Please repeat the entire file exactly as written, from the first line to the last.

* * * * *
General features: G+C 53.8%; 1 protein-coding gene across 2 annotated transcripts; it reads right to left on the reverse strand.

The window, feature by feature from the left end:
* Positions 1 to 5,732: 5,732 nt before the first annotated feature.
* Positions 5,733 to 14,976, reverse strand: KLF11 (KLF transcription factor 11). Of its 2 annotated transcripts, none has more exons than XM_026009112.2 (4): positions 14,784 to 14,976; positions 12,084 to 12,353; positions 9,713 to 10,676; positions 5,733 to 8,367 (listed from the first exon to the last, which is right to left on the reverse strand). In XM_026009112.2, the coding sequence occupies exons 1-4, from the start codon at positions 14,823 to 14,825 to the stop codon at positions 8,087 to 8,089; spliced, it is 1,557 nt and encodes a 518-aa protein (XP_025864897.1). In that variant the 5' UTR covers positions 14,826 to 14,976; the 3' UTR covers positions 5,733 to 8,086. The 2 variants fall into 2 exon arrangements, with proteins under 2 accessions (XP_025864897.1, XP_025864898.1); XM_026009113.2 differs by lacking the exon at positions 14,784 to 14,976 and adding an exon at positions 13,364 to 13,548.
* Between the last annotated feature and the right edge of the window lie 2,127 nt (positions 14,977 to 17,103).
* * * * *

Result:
General features: G+C 53.8%; 1 protein-coding gene across 2 annotated transcripts; it reads right to left on the reverse strand.

The window, feature by feature from the left end:
* Positions 1 to 5,732: 5,732 nt before the first annotated feature.
* Positions 5,733 to 14,976, reverse strand: KLF11 (KLF transcription factor 11). Of its 2 annotated transcripts, none has more exons than XM_026009112.2 (4): positions 14,784 to 14,976; positions 12,084 to 12,353; positions 9,713 to 10,676; positions 5,733 to 8,367 (listed from the first exon to the last, which is right to left on the reverse strand). In XM_026009112.2, the coding sequence occupies exons 1-4, from the start codon at positions 14,823 to 14,825 to the stop codon at positions 8,087 to 8,089; spliced, it is 1,557 nt and encodes a 518-aa protein (XP_025864897.1). In that variant the 5' UTR covers positions 14,826 to 14,976; the 3' UTR covers positions 5,733 to 8,086. The 2 variants fall into 2 exon arrangements, with proteins under 2 accessions (XP_025864897.1, XP_025864898.1); XM_026009113.2 differs by lacking the exon at positions 14,784 to 14,976 and adding an exon at positions 13,364 to 13,548.
* Between the last annotated feature and the right edge of the window lie 2,127 nt (positions 14,977 to 17,103).